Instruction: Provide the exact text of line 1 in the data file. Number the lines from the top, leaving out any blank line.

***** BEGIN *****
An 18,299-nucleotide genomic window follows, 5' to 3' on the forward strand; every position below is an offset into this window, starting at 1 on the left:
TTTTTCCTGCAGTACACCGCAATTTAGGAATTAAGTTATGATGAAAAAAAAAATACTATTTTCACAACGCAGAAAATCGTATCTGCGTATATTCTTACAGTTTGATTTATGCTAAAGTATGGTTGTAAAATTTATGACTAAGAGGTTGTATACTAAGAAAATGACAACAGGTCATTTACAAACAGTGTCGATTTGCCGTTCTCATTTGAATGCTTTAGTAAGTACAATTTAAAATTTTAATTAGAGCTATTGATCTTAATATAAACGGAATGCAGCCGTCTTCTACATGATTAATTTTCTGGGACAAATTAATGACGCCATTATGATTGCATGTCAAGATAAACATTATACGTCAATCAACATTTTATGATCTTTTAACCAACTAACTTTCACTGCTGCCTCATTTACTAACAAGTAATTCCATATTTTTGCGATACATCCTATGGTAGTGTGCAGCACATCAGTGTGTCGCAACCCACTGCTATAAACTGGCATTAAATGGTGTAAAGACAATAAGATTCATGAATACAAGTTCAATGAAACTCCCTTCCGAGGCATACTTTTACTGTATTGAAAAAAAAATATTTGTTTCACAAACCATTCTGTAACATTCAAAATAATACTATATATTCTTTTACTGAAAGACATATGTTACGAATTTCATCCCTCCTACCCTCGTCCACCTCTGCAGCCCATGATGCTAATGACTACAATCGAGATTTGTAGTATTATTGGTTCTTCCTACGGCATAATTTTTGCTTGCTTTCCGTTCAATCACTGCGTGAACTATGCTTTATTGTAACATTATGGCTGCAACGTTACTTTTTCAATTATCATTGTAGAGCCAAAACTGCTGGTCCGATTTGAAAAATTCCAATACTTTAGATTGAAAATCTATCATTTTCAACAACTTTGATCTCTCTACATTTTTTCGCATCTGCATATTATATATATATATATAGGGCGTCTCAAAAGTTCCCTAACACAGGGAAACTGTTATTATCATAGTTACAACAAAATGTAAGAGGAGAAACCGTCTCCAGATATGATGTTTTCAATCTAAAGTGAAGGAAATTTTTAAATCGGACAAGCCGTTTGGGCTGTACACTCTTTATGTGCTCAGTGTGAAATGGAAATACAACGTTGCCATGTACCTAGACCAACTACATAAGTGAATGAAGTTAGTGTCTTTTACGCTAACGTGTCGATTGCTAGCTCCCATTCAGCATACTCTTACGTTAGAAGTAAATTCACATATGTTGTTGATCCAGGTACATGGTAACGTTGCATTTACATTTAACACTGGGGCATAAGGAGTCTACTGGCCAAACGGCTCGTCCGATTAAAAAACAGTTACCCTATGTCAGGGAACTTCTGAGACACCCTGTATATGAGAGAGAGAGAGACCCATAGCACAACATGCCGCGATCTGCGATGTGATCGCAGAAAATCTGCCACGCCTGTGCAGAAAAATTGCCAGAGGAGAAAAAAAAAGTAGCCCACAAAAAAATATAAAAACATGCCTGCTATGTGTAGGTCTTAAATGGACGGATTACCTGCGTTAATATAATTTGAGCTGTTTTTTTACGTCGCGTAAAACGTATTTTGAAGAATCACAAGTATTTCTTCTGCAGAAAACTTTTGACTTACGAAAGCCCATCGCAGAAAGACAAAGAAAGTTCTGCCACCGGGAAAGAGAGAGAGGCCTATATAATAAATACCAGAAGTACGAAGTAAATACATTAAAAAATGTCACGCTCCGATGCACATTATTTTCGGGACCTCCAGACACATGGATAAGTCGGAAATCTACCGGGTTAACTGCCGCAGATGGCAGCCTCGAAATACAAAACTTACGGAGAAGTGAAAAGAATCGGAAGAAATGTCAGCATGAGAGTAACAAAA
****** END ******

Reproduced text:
An 18,299-nucleotide genomic window follows, 5' to 3' on the forward strand; every position below is an offset into this window, starting at 1 on the left: